Get to Know: St. Paul's Episcopal Church, Ironton
Ironton is a small town in the Ozarks, known for its minerals (iron), a civil war battle (the battle of Pilot Knob), and a beautiful historic church -- St. Paul's Episcopal Church.
The church was built in 1869 and is described as "frontier gothic architecture." The plans for the building were drawn by Judge J.W. Emerson, an early community leader and one of the founders of St. Paul's. Native materials, including oak and walnut, were used to construct the beams and the altar. The wood work on the interior and exterior was all hand carved.
St. Paul's is a landmark in Ironton. People call it "the old church." Photographers often use it as a backdrop for special events, like wedding photos and senior pictures.
Although their membership is small, St. Paul's is full of people who love and care about each other. Sherri Howard began attending online services during the pandemic. She loved the message and is now regularly attending Sunday services in person.
"It's like finding a new family you didn't know you needed," Sherri said. She and her partner Kris are leading the "Walk with Love" ministry at St. Paul's, which is working to set up blessing boxes around town, gather school supplies for the needy, collect crochet and knit squares to make blankets for a nearby homeless shelter, and making holiday baskets to give away at Easter and Christmas.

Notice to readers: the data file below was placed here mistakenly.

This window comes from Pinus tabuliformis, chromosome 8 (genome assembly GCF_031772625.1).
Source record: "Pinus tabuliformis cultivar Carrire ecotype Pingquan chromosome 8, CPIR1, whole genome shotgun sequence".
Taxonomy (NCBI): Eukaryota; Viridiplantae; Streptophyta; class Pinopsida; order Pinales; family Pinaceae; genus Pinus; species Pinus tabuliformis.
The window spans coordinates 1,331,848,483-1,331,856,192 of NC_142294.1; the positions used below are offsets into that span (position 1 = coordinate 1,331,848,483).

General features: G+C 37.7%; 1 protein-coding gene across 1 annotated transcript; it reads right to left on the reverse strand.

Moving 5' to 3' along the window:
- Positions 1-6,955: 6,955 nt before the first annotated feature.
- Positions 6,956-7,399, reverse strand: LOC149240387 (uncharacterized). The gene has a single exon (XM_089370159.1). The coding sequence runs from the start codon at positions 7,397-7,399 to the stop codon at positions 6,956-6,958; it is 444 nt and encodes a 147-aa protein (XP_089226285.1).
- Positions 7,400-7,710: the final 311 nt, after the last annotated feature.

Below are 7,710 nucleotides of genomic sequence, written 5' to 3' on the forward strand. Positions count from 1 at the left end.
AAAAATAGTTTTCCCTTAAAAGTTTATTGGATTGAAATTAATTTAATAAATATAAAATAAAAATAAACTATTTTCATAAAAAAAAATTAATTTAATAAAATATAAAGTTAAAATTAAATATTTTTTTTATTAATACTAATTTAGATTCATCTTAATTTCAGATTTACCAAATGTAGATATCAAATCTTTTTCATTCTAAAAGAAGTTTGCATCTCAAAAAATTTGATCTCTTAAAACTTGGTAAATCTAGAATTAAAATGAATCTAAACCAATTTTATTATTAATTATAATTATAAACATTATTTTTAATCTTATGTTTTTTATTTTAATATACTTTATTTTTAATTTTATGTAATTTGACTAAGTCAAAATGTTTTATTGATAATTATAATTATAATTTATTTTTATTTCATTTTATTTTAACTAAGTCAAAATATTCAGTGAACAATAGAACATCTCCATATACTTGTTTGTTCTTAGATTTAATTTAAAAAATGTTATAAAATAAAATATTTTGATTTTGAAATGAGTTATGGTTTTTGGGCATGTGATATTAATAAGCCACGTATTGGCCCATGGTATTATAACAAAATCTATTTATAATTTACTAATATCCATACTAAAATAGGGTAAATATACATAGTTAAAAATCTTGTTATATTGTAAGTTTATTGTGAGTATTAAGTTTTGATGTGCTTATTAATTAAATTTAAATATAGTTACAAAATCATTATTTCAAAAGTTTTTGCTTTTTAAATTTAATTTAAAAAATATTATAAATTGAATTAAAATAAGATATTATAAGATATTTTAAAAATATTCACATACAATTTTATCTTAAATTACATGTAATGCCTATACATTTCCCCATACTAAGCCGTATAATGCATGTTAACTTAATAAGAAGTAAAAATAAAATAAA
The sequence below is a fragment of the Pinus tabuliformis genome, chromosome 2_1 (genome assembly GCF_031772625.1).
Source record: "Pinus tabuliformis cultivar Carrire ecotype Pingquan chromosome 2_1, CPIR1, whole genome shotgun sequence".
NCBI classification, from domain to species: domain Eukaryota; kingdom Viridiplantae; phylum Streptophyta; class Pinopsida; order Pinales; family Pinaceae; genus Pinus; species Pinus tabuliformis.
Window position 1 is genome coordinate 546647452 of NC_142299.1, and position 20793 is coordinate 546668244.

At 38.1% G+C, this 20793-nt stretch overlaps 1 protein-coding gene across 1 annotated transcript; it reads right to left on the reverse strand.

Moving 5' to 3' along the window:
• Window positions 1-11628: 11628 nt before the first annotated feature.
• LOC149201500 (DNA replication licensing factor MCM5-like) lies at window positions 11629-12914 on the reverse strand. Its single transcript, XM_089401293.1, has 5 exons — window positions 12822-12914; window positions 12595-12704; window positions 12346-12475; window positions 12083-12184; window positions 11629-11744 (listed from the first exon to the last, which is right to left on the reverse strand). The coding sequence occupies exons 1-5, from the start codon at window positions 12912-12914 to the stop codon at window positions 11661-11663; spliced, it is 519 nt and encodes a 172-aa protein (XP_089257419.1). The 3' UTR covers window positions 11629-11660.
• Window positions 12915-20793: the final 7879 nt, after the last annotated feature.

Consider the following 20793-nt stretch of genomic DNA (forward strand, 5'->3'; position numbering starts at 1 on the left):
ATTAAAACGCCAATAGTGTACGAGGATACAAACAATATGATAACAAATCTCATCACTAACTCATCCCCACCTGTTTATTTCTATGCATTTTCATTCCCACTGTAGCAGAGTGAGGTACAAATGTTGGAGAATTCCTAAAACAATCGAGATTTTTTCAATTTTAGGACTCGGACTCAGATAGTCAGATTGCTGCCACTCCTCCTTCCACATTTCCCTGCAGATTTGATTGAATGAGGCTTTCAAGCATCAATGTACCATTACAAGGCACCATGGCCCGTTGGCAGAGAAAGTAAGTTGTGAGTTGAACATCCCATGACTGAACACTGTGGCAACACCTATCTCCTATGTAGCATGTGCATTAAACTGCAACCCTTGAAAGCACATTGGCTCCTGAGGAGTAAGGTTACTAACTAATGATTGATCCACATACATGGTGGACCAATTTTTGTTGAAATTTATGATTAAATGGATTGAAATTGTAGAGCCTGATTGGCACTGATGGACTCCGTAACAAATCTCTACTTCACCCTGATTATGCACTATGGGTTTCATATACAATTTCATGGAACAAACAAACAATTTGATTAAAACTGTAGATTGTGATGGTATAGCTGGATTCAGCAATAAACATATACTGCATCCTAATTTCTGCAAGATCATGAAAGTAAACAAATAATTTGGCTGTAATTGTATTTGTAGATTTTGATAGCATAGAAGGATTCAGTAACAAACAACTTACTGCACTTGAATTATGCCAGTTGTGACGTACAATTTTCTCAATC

Christian Lancaster serves as the organist for St. Paul's Church. He was grew up in Ironton, but as a Missouri Synod Lutheran. He says he never felt completely comfortable there, but now feels at home in the Episcopal Church.
"You can be who you are and still worship God," Christian said. "It's all about worshiping God and loving each other."
The Rev. Richard Wiskus serves as the Priest-in-Charge at St. Paul's. He says he has seen the dynamic of the congregation change since he came in 2018. "A good portion of our people are part of the LGBT community. I want the parish to be a place of refuge for them and others."
St. Paul's has an endowment and is listed as a national historic site, so it remains financially stable. But Rev. Richard hopes to lead his small congregation beyond that. "I want us to learn how to be an intentional community. I want us to have a sense of being more than caretakers of this historic building."
Church name: St. Paul's Episcopal Church
Street Address: 106 N. Knob Street
Mailing Address: P.O. Box 62
Worship Service: Sundays at 10 a.m. - Holy Eucharist
Clergy: The Rev. Richard Wiskus